"But if this becomes an FDA-approved treatment for depression, even if insurers don't pay the entire cost of treatment, it will defray the cost for people. Giving struggling patients hope that there are things in the pipeline is important," said Muskin.

Phase 3 in Older Patients

A separate phase 3 study that was presented at the meeting assessed the use of intranasal esketamine in older patients with TRD. That study just missed its primary endpoint of change on the MADRS total score from day 1 to the end of 4 weeks.

All participants were at least 65 years of age (mean age, 70.0 years; mean baseline MADRS total score, 35.2). They were randomly assigned to receive a new oral antidepressant plus either flexibly dosed esketamine at 28, 56, or 84 mg (n = 72) or matching placebo (n = 66).

MMRM analysis needed a one-sided .025 level to signify statistical significance. Although the change in MADRS total score from baseline to day 28 was greater in the study-drug group than in the placebo group (-10 vs -6.3, respectively), the "median unbiased estimate of difference" was -3.6 (95% CI, -7.2 to 0.07; one-sided P = .029).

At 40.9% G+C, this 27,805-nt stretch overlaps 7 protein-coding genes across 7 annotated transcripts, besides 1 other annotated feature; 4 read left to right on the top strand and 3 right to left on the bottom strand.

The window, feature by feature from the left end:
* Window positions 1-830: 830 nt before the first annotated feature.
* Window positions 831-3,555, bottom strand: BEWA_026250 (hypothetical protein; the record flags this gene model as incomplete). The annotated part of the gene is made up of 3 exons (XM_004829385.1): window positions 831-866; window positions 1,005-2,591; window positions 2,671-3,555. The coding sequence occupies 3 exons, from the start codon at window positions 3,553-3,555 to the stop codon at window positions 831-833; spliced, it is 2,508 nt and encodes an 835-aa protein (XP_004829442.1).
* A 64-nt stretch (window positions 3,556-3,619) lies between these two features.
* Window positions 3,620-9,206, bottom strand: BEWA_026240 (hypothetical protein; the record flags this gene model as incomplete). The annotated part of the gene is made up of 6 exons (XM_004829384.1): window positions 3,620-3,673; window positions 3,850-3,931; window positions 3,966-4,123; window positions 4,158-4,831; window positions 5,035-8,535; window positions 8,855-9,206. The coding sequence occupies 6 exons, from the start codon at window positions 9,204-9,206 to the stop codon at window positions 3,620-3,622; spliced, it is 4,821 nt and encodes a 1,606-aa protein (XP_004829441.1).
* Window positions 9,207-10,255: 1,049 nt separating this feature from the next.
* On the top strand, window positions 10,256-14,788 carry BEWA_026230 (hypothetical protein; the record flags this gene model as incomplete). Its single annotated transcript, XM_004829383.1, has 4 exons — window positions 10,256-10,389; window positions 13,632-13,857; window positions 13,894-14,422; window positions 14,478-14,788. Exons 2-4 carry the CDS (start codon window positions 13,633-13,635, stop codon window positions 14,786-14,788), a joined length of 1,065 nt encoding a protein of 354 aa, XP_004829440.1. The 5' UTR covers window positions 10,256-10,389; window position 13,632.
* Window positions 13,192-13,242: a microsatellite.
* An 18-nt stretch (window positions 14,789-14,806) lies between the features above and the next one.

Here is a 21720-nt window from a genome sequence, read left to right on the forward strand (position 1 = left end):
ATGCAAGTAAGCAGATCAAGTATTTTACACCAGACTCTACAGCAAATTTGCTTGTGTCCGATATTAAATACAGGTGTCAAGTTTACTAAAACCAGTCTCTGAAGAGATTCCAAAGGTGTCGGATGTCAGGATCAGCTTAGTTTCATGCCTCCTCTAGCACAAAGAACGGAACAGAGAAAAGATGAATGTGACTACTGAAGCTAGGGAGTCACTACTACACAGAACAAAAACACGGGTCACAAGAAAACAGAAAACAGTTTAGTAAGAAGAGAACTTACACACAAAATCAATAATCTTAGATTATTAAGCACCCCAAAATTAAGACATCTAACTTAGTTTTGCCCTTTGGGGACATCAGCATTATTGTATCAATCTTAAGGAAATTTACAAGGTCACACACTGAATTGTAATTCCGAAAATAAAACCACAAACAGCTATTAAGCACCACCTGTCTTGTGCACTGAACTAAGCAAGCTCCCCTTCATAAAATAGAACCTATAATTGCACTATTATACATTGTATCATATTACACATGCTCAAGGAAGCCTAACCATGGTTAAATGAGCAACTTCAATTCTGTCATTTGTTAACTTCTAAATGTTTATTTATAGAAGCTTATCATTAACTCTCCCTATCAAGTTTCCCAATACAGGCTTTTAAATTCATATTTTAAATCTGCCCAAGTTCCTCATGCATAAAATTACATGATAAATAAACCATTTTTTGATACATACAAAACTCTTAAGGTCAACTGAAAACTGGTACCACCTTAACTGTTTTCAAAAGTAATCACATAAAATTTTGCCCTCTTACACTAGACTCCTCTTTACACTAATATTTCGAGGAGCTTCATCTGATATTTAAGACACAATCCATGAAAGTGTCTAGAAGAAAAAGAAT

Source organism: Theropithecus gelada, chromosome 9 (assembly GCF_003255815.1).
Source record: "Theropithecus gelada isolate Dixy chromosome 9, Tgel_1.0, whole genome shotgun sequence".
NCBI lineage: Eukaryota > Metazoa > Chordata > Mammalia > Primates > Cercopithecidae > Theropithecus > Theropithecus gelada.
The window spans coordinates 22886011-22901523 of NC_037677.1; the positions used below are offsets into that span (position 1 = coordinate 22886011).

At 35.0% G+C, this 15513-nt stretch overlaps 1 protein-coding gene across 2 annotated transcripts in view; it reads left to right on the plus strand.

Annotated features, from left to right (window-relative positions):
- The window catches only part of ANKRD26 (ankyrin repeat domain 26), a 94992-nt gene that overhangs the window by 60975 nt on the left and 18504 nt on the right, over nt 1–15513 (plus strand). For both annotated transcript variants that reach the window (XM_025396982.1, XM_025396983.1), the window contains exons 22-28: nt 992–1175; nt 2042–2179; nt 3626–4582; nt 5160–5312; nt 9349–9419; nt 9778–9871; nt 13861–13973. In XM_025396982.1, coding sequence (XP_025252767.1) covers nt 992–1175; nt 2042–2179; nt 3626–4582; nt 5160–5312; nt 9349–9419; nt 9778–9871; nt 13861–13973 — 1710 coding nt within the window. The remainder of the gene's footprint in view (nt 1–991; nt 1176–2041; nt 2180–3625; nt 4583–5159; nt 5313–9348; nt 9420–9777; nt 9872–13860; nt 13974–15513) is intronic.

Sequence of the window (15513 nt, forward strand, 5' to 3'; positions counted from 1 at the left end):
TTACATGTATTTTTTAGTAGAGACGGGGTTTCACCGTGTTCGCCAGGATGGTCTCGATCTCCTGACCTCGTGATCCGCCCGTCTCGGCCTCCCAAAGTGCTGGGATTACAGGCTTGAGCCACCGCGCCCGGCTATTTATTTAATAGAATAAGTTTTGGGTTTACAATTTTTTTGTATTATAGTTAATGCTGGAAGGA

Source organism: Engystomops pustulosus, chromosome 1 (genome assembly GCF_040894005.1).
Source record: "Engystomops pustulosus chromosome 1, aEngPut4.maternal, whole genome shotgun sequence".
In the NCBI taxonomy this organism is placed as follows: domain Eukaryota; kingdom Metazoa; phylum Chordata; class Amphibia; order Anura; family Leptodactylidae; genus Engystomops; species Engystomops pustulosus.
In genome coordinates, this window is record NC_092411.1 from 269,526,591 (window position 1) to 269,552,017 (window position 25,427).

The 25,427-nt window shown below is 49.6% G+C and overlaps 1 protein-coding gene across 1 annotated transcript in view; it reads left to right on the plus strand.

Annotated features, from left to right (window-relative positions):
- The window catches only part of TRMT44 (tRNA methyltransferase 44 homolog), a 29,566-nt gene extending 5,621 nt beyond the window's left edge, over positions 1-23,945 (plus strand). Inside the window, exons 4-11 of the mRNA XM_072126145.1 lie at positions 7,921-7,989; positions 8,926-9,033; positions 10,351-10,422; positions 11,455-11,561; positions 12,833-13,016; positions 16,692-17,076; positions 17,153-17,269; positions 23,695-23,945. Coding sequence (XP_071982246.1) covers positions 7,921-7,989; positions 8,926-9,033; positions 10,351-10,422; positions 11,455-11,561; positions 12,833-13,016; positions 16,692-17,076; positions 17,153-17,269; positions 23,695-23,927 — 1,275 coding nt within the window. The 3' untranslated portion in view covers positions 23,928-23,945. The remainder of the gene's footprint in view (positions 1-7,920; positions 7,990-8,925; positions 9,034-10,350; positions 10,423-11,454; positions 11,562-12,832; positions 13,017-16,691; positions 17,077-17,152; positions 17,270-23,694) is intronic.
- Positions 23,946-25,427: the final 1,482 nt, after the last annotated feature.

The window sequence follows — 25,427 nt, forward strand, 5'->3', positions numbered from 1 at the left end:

"Although it didn't make the primary, it was very close," presenting author Rachel Ochs-Ross, MD, medical director of neurosciences for Janssen Research and Development, Pennington, New Jersey, told Medscape Medical News.

Dr Rachel Ochs-Ross

"We started with a low dose in this elderly study at 28 mg, which isn't actually an efficacious dose. And we also allowed investigator discretion for titration up or down, based on tolerability and efficacy," she said.

Ochs-Ross added that this study population is known for having comorbidities, which may have had an impact.

"Still, we did see a 3.6-point difference, and that is clinically meaningful," she said.

Additional Analyses

In prespecified subgroup analyses, the participants aged 65 to 74 years who received esketamine experienced a significantly greater change in MADRS total score at day 28 than those who received placebo (difference in LS means change, -4.9; one-sided P = .009). However, there were no significant treatment-related differences in the subgroup that was aged 75 or older (difference, -0.4).